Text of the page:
The Garden Guide

Book: Landscape Gardening in Japan, 1912
Chapter: Chapter 6. Garden Enclosures

Garden gateways and Soji guchi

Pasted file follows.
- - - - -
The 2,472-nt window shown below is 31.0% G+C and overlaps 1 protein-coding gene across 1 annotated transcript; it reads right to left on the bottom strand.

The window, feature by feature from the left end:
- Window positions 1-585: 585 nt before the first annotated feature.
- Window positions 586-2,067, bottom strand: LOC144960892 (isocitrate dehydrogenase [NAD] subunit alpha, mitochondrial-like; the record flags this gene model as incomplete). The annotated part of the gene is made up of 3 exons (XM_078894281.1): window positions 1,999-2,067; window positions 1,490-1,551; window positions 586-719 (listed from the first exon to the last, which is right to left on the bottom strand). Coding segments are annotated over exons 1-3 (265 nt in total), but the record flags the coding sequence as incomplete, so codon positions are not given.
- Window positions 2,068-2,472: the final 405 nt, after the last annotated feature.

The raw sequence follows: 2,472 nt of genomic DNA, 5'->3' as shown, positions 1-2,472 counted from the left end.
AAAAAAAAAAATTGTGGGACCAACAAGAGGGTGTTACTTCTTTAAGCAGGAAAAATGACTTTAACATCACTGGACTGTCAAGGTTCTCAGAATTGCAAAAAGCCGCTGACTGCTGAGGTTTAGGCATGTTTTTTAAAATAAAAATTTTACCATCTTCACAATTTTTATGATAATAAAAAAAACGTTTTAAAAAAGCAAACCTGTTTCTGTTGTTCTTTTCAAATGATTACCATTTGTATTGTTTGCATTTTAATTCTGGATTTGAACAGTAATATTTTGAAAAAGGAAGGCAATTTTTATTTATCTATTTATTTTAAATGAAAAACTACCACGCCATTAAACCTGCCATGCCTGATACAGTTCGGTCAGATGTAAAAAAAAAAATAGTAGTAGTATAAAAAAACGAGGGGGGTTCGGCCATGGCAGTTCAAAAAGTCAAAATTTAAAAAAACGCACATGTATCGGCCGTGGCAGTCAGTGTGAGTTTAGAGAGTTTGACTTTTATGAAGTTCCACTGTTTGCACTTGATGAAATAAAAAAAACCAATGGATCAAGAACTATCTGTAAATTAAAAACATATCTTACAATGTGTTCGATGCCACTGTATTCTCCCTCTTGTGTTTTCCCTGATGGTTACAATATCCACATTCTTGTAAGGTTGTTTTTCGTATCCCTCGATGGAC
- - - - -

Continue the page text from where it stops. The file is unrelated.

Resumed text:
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GARDEN GATEWAYS. The enclosures of gardens are provided with various kinds of entrances. It is considered imperative that even the smallest garden should have two Gateway�one forming the principal entrance, and the other a back entrance, called Soji-guchi, or "Sweeping Opening," because of its use when clearing away the litter and rubbish from the garden. The back entrance is generally a wooden or bamboo gate of the simplest kind, but its position is of great importance. The form of Entrance Gateway varies with the kind of enclosure in which it is placed. The outer boundaries of large gardens will be provided with handsome gate-buildings including a porter's lodge, double-barred doors, and a gate for pedestrians which often contains a small wicket. Elaborate architectural constructions of this sort are, however, somewhat ouside the subject of gardening. The ordinary garden entrance-way, suitable for boarded or bamboo fences, consists of two vertical posts having a cross-tie framed between them at a point some little distance below the top. Occasionally an extra cross-piece or lintel of crooked wood is added below this, to impart an antiquated character to the construction. The style of the garden�rough or elaborate�determines whether the timbers of such Gateways should be squared, planed, and provided with metal cappings, or simply left round, and rough; in some cases the wood will be charred or worm-eaten. The fancy for quaintness and artistic dilapidation is carried so far that in some instances the horizontal tie is broken off short at one end in a ragged manner, suggestive of decay. Antique looking tablets of wood containing an inscription are also introduced between the two lintels. The words inscribed may be briefly descriptive of the style of garden,�such as "Tamagawa Tei," meaning "Gem River Garden;" or they may merely convey a pretty sentiment in keeping with its character. The doors of such Gateways are constructed of light frames filled in with boarding, and furnished with cusped panels, pierced carving, or lattice-work. Some gates are formed of rail-work, with portions made to slide open, like the outer doorways to ordinary city dwellings.